Lesotho: Law Society Case Postponed

The case in which the Law Society of Lesotho seeks to block Prime Minister, Thomas Thabane, from removing Kananelo Mosito as Court of Appeal president failed to be heard in the High Court on Tuesday after an urgent application by Attorney General Advocate Haae Phoofolo King's Counsel and Acting Chief Justice 'Maseforo Mahase, seeking recusal of all local judges from the case.

Justice Mahase is cited as one of the respondents in the Law Society's application. The lawyers' body successfully sought her recusal from hearing the matter in July this year in the Court of Appeal.

Furthermore, All Basotho Convention (ABC) secretary general, Lebohang Hlaele, also filed a case in August seeking the impeachment of Justice Mahase as a judge.

It was against the background of the two cases that Adv Phoofolo KC and Justice Mahase filed an urgent application seeking recusal of local judges from presiding over the two matters citing that they were compromised.

The Law Society's matter on Tuesday was before Justices Thamsanqa Nomngcongo, Moroke Mokhesi and Keketso Moahloli but was held in chambers.

Law Society's lawyer, Advocate Monaheng Rasekoai on Tuesday told this publication that the matter had been postponed to 2 October 2019 in order to hear Adv Phoofolo KC and Justice Mahase's application first.

"We had to postpone in order for the (Acting) Chief Justice's matter to be heard first and it has been allocated the 2 October 2019 date because we are yet to file our heads of argument," Adv Rasekoai said.

Justice Mahase does not want her fellow judges to preside over a case in which Mr Hlaele wants the constitutional court to compel the Judicial Service Commission (JCS) to remove her.

She says that her colleagues were unfit to preside over this case because the country was presently polarised on political lines to an extent that the public was always going to be suspicious of the any outcome of this case.

In her supporting affidavit, Justice Mahase, said it was important for all local judges to recuse themselves from this case to avoid being vilified on social media and avoid any suspicion of biasness and both the reputation of the court and its judges being lowered.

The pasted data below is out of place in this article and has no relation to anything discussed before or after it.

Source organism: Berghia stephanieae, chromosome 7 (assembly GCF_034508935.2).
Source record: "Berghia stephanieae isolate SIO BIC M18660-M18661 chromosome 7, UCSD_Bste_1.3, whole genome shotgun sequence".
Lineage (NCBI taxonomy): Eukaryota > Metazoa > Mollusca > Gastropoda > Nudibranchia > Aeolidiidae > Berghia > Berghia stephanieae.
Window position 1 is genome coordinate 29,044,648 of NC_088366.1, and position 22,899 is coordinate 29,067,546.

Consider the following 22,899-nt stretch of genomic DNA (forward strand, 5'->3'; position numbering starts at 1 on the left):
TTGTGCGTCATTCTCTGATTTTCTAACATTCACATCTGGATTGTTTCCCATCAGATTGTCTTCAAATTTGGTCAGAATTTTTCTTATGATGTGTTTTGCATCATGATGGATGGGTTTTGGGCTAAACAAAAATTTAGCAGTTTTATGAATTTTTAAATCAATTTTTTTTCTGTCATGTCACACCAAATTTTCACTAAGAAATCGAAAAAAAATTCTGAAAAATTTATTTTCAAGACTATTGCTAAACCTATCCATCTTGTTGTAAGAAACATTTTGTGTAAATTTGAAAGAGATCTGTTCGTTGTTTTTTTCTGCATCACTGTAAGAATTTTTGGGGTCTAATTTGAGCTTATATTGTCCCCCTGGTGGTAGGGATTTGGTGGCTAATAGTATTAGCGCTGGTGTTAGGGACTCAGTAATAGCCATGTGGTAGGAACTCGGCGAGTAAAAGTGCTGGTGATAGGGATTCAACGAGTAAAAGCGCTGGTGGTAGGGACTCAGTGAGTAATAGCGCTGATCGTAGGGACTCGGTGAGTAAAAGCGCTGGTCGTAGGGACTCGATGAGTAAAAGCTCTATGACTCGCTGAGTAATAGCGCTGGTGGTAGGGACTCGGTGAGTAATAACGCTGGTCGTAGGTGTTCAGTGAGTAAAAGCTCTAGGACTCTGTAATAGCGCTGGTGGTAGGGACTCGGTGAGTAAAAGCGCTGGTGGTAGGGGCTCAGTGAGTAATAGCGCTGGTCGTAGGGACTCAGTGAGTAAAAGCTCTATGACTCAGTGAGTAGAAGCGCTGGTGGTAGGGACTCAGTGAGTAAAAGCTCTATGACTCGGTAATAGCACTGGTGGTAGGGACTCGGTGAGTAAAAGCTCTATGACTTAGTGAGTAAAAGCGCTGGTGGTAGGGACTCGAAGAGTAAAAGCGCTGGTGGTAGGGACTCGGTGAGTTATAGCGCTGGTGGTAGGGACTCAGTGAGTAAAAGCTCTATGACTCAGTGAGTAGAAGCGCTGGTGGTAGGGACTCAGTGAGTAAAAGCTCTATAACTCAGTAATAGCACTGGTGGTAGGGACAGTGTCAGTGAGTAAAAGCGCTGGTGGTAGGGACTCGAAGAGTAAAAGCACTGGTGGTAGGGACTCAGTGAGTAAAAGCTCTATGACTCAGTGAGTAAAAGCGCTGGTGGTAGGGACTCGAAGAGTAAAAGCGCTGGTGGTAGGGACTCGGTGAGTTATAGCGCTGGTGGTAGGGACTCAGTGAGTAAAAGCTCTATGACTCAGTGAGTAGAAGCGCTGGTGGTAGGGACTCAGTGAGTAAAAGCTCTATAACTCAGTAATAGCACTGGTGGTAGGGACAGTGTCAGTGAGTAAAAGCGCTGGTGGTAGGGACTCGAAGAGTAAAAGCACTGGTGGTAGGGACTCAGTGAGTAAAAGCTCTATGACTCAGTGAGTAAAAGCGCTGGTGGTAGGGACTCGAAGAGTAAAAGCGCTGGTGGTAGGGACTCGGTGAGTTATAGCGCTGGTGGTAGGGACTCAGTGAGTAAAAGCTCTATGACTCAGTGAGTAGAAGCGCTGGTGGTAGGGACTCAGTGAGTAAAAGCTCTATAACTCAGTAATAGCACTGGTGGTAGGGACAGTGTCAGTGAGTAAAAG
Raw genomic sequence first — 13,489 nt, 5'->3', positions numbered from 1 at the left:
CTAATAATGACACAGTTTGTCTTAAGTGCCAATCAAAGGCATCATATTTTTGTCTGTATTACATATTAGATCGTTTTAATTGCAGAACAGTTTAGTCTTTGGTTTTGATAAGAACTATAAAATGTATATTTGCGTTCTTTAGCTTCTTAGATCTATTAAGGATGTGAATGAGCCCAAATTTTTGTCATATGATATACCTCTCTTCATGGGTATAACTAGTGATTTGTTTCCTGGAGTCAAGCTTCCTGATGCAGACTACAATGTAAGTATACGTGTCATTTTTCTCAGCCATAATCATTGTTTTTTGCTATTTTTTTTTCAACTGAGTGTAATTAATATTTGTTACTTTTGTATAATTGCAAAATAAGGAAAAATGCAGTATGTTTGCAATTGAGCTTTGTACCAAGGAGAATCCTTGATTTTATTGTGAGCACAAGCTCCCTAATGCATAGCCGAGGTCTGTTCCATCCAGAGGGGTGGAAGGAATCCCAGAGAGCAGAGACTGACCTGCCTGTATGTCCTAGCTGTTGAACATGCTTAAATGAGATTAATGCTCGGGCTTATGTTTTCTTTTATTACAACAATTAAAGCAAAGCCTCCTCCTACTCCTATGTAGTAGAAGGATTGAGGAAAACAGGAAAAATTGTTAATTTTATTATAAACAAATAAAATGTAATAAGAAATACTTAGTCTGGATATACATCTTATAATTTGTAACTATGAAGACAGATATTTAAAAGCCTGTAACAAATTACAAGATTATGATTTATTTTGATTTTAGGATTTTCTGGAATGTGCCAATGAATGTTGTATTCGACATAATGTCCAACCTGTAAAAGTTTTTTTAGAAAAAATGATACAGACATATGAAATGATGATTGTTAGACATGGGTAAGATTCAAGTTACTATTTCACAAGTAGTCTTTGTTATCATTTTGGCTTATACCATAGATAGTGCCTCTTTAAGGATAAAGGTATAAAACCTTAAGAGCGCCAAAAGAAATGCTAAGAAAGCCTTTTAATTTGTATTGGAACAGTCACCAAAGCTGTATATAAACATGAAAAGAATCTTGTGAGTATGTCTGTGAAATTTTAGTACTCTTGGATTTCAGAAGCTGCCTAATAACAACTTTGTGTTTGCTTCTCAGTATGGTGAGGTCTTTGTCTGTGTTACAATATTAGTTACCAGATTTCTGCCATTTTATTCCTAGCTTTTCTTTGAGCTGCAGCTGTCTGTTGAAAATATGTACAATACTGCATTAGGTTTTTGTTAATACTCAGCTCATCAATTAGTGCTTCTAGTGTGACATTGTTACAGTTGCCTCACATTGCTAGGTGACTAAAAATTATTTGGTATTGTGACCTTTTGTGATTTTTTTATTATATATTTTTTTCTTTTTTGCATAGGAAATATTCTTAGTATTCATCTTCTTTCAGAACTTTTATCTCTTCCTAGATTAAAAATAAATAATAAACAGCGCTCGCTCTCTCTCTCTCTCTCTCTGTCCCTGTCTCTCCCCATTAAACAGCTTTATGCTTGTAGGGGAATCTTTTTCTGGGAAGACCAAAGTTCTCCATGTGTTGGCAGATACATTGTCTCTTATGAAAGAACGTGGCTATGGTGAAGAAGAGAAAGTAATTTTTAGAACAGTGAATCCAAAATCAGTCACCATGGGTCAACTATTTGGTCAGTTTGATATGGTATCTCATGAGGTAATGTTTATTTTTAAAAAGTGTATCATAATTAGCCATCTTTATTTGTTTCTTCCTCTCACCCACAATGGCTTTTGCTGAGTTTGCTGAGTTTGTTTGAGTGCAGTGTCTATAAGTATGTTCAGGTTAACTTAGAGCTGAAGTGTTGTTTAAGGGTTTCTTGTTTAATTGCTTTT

"As Acting Chief Justice, I am the chairperson of the JSC and as such, I have to deal with numerous complaints from members of the public about judges of the High Court. I also, in that capacity in the JSC, have (a) mandate, together with other members, to also deal with the discipline of some of my colleagues who are currently presiding over this case.

"Obviously, whatever negative or adverse decision the JSC may come to in the future, the concerned judge may feel that the JSC may have been adversely influenced by the chairperson because that particular judge may have presided over this matter. Consequently, I aver that this is a case where all judges of the High Court bench have to recuse themselves so that aspersions are not cast in the future," Justice Mahase said.

In the 10 July application, the Law Society's Adv Kabelo Nyabela states that the premier's move was without merit and "constitutes a bare and naked interference with the independence of the judiciary".

"The cause for complaint by the prime minister is entirely the manner in which the Court of Appeal made decisions/rulings in certain appeals that came before the court and/applied rules of that court as well as the enforcement of the rules of the said court. All these matters are within the domain, purview and competence and function of the Court of Appeal and have nothing to do with the inability to perform one's functions or misconduct.

"The directive of the prime minister constitutes a bare and naked interference with the independence of the judiciary entrenched under section 118 (2) of the constitution as well as the contravention of the hallowed doctrine of separation of powers. Such a directive from the prime minister is a serious threat to the rule of law and constitutionalism and is arbitrary and an abuse of powers," the Law Society states in its court papers.

The Law Society also wants Justice Mahase interdicted "forthwith from continuing to allocate any case or matter, including the present matter, or to exercise case management function, pending the final determination of this application and/or any appeal therefrom".

The Law Society also wants Dr Thabane's intended recommendation to His Majesty King Letsie III for the suspension of Justice Mosito to be declared a "violation of the Constitution of Lesotho 1993's doctrine of the separation of powers".

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